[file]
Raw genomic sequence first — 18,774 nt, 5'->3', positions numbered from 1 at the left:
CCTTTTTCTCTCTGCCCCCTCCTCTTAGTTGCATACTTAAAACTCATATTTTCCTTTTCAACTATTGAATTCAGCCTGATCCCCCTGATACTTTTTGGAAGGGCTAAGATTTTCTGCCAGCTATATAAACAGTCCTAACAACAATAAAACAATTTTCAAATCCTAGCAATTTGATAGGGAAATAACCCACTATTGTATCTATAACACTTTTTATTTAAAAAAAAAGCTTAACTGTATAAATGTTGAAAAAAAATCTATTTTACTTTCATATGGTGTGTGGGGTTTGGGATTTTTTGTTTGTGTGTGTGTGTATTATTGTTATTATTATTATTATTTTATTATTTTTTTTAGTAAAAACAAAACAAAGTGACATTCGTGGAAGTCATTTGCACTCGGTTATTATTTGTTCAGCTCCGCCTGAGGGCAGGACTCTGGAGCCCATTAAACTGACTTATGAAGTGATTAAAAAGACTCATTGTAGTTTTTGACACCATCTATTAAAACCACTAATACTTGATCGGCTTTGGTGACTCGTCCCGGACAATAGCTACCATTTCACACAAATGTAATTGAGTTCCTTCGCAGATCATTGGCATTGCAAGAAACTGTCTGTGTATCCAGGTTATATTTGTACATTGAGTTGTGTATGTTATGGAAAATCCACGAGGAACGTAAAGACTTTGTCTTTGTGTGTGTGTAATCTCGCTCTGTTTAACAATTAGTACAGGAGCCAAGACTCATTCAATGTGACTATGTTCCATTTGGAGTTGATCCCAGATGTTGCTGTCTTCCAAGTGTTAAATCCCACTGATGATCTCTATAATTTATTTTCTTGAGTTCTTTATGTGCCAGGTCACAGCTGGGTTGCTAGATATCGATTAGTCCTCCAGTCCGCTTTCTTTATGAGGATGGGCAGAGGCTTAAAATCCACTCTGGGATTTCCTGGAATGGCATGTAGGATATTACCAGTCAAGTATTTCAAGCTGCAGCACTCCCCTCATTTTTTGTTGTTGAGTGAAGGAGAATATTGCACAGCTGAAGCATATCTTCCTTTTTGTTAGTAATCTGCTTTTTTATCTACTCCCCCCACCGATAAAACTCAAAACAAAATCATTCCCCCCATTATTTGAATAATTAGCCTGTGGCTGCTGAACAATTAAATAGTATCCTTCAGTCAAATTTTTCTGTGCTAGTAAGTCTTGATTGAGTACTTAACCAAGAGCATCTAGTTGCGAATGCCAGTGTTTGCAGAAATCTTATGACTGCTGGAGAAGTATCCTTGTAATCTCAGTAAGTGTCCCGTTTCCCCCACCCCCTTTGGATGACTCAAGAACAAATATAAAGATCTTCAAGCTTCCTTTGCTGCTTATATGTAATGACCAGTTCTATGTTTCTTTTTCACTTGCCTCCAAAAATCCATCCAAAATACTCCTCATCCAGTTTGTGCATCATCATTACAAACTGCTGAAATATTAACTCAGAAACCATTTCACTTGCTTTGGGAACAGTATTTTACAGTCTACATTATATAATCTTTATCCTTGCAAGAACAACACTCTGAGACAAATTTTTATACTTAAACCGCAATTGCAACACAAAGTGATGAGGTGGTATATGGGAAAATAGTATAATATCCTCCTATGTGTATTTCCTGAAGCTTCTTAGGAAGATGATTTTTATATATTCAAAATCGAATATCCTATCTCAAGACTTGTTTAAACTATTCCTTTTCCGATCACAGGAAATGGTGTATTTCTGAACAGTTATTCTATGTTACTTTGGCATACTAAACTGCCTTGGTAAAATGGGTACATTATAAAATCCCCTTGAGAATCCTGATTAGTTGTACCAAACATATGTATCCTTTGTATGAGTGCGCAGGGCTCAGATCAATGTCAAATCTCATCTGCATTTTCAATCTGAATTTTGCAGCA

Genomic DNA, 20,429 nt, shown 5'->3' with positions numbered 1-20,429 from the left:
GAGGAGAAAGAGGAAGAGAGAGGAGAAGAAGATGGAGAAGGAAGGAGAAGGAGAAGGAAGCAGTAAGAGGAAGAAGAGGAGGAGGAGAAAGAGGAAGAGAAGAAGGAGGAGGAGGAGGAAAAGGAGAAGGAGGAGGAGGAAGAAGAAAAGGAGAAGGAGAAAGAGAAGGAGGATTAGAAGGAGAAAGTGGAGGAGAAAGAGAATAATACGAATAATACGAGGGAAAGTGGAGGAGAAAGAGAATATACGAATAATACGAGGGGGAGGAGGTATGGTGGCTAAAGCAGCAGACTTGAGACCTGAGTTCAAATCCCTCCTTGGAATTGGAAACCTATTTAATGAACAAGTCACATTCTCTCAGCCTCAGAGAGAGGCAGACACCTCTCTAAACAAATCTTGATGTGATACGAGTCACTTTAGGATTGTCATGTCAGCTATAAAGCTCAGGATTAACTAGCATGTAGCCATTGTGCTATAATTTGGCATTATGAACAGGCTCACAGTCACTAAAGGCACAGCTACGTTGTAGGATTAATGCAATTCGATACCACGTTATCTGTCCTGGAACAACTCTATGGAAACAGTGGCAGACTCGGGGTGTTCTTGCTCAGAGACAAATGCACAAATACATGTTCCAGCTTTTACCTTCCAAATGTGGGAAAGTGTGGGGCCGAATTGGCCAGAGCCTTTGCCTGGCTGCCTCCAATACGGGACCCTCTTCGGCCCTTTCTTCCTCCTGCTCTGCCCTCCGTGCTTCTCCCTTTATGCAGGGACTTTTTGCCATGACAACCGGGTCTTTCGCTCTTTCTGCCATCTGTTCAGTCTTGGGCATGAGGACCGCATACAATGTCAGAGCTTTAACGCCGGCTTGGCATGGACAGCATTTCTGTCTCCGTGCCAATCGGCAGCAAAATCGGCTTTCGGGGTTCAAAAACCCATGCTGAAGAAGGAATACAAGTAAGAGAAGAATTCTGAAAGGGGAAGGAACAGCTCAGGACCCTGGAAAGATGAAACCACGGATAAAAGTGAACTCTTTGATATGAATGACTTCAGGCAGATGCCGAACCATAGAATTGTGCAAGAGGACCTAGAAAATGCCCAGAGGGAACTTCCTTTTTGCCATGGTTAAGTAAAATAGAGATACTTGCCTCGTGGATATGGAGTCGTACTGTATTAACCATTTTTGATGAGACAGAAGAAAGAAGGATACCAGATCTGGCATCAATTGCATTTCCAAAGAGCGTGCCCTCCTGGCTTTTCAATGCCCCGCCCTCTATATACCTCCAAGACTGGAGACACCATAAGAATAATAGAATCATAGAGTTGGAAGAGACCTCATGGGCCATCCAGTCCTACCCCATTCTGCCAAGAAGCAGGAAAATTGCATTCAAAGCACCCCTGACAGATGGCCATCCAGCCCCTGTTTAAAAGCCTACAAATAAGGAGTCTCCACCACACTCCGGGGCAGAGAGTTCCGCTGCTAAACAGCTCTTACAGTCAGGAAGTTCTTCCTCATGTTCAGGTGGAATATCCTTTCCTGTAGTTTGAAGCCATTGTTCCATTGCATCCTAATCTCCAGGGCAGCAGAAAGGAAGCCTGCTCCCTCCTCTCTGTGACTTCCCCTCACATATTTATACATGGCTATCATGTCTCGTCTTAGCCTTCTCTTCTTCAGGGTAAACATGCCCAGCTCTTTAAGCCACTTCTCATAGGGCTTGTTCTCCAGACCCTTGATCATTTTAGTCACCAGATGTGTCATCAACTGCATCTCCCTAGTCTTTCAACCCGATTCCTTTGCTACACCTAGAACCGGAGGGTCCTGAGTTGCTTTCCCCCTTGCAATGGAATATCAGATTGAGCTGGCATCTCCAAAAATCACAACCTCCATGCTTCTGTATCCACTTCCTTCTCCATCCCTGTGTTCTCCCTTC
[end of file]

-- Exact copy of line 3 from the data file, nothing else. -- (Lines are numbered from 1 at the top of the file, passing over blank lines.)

Genomic DNA, 20,429 nt, shown 5'->3' with positions numbered 1-20,429 from the left: